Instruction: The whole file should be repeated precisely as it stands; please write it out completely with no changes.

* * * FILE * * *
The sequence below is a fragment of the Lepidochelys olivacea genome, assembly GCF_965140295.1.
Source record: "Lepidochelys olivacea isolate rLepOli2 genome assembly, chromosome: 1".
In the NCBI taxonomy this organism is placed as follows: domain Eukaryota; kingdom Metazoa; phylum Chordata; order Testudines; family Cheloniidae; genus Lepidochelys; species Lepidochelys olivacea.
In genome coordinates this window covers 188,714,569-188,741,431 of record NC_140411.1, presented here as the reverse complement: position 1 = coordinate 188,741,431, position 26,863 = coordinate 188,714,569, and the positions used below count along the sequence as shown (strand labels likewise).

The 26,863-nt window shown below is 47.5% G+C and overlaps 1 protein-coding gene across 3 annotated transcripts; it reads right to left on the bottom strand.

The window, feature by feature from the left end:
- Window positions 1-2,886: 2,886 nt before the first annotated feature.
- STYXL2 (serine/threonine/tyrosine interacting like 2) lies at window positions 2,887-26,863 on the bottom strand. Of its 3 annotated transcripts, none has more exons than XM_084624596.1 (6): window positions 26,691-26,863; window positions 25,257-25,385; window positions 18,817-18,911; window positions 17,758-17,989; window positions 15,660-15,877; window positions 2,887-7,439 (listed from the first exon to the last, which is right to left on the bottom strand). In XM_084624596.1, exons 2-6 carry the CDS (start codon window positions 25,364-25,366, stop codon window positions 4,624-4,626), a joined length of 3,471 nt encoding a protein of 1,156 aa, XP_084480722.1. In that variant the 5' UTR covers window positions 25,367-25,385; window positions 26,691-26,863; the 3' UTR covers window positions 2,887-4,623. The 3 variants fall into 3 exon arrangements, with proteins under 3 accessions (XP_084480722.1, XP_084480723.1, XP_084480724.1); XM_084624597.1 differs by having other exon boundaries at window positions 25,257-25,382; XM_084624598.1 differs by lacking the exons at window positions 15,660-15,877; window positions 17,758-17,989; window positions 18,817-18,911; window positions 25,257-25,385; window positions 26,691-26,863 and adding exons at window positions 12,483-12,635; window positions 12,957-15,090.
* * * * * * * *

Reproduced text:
The sequence below is a fragment of the Lepidochelys olivacea genome, assembly GCF_965140295.1.
Source record: "Lepidochelys olivacea isolate rLepOli2 genome assembly, chromosome: 1".
In the NCBI taxonomy this organism is placed as follows: domain Eukaryota; kingdom Metazoa; phylum Chordata; order Testudines; family Cheloniidae; genus Lepidochelys; species Lepidochelys olivacea.
In genome coordinates this window covers 188,714,569-188,741,431 of record NC_140411.1, presented here as the reverse complement: position 1 = coordinate 188,741,431, position 26,863 = coordinate 188,714,569, and the positions used below count along the sequence as shown (strand labels likewise).

The 26,863-nt window shown below is 47.5% G+C and overlaps 1 protein-coding gene across 3 annotated transcripts; it reads right to left on the bottom strand.

The window, feature by feature from the left end:
- Window positions 1-2,886: 2,886 nt before the first annotated feature.
- STYXL2 (serine/threonine/tyrosine interacting like 2) lies at window positions 2,887-26,863 on the bottom strand. Of its 3 annotated transcripts, none has more exons than XM_084624596.1 (6): window positions 26,691-26,863; window positions 25,257-25,385; window positions 18,817-18,911; window positions 17,758-17,989; window positions 15,660-15,877; window positions 2,887-7,439 (listed from the first exon to the last, which is right to left on the bottom strand). In XM_084624596.1, exons 2-6 carry the CDS (start codon window positions 25,364-25,366, stop codon window positions 4,624-4,626), a joined length of 3,471 nt encoding a protein of 1,156 aa, XP_084480722.1. In that variant the 5' UTR covers window positions 25,367-25,385; window positions 26,691-26,863; the 3' UTR covers window positions 2,887-4,623. The 3 variants fall into 3 exon arrangements, with proteins under 3 accessions (XP_084480722.1, XP_084480723.1, XP_084480724.1); XM_084624597.1 differs by having other exon boundaries at window positions 25,257-25,382; XM_084624598.1 differs by lacking the exons at window positions 15,660-15,877; window positions 17,758-17,989; window positions 18,817-18,911; window positions 25,257-25,385; window positions 26,691-26,863 and adding exons at window positions 12,483-12,635; window positions 12,957-15,090.